Sunday, October 9, 2011
The Gentlemen's Hour
One of the best things about working at a library is when shipments of new books come in. It's like Christmas. We recently got a batch of books and while I do have input on what the library acquires, I usually feel that my reading interests don't align with many of our patrons. Given tight budgets and all, I'll not pick out some obscure book I want to read and have us order it. I'll hope a larger library with more bucks gets it and I'll read it in six months when it comes off the new book shelf. I'm never wanting for something to read. There's a lot out there.
It came as a surprise, then, when I opened the newest crate of books and got excited about a trio of books, two of which I signed out immediately. This was the first. The name Don Winslow might be familiar to you because it wasn't too long ago that I reviewed Savages. I was surprised he had a new book out already. Turns out he doesn't. This book was published in 2009. I'm not sure why we bought it but I was glad.
This was quite a bit different from Savages is tone and content. Yes, there was still drugs involved (I know, shocking, right?). Yes, it was still fast-paced with short chapters. Still jumped around from character to character although the focus was really on one. This time, though, very few profanities. I enjoyed it and while Winslow isn't a creator of great literature, he writes entertaining stories. I definitely recommend him for those looking for lighter "beach reads".
Beach read is appropriate for The Gentlemen's Hour in that the book takes place on the coast of sunny San Diego. The main character, Boone Daniels, is a noted surfer and somewhat lackadaisical private investigator in his forties. He and his buddies are always up bright and early to surf and their group is known as the Dawn Patrol. His buddies all have Guy Ritchieesque ironic nicknames. The gigantic Samoan is known as High Tide because the waters rise when he gets in. There's Hang Twelve who has six toes on each foot. Johnny Bonzai is an Asian cop. There used to be a waitress named Sunny who surfed with them but then she turned pro. The waitress who replaced her came to be known as Not Sunny. Sort of goofy and charming all in one.
Boone has been dating this hot lawyer with violet eyes (have you ever met anyone with violet eyes? I haven't. Maybe it's a California thing) but his buddies think it won't last because of the socio-economic differences. You have to have a love interest, though. It's in the PI novel handbook, I think.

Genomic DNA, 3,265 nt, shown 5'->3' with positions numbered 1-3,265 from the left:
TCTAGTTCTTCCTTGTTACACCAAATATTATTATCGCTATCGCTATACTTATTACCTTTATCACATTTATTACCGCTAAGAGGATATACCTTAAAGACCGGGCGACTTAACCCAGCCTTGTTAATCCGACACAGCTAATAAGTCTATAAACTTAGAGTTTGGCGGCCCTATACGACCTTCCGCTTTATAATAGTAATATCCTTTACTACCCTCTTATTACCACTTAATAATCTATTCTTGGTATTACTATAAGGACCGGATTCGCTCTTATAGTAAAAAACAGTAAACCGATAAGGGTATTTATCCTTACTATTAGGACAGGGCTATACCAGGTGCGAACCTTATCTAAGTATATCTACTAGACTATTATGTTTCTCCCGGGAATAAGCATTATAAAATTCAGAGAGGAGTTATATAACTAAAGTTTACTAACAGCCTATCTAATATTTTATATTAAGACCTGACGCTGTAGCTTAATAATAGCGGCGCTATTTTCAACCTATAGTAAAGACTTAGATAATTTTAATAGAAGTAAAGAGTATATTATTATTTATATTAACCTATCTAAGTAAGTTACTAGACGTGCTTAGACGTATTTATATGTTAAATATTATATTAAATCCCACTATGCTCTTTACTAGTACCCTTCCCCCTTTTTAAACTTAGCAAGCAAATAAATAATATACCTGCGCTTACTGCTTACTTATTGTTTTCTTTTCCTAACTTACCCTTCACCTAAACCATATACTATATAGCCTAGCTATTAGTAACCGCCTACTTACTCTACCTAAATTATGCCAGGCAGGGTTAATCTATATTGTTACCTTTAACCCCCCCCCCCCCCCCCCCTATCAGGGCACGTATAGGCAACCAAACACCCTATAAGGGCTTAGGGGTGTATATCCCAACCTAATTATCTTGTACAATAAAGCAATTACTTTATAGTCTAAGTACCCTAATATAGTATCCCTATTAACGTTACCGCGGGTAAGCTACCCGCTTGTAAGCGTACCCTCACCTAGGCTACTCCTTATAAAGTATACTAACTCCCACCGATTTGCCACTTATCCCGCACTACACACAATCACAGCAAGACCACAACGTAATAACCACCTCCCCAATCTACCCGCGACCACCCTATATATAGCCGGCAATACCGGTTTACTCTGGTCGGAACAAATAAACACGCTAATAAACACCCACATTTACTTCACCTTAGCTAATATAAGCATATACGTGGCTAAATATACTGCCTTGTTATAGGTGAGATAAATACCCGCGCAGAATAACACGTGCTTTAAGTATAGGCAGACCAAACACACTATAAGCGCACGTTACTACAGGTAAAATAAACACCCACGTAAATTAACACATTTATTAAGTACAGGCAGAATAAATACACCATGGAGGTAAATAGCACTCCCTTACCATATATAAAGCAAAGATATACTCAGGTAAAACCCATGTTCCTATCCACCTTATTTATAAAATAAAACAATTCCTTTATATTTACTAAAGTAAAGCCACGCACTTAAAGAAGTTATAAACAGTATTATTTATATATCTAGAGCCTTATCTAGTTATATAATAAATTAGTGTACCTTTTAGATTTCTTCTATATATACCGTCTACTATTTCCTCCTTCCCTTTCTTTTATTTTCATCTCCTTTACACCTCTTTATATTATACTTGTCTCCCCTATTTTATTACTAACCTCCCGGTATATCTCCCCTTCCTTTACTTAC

The Gentlemen's Hour is when the group of surfers after the Dawn Patrol surf. That group is composed of older wealthy guys; guys with nowhere else to be because the golf course isn't really them. One of the members of The Gentlemen's Hour hires Boone to follow the guy's wife to see if she is being unfaithful.
Meanwhile, one of the most popular surfers around gets killed outside a bar by a bunch of punk kids. Boone's girlfriend is hired to represent the one kid being charged with the murder and she enlists Boone's help. Boone's friends turn on him for this breach in surfing brotherhood.
The cases get all twisty and involved. There's drugs, including a Mexican cartel. There's a Naziesque skinhead organization, there's insurance fraud. There's a fellow who Boone got arrested years ago who has his Mutt and Jeff henchman alternately rough Boone up and take care of him. It really gets out of hand and nonsensical at times.
It's exciting, though. I blew through the book. Didn't want to put it down. Winslow is a former PI and you sort of get a sense he is a former/current surfer and has gone through/is going through a mid-life crisis. What I mean is, the story has the details right. Maybe Winslow just does good research but the surfer lingo and PI methodologies seem really smooth and natural.
A fun read, definitely more accessible than Savages, with characters you can actually root for. The cockamamie plot twists take a bit away from it but it's not nutty enough to make it completely unbelievable.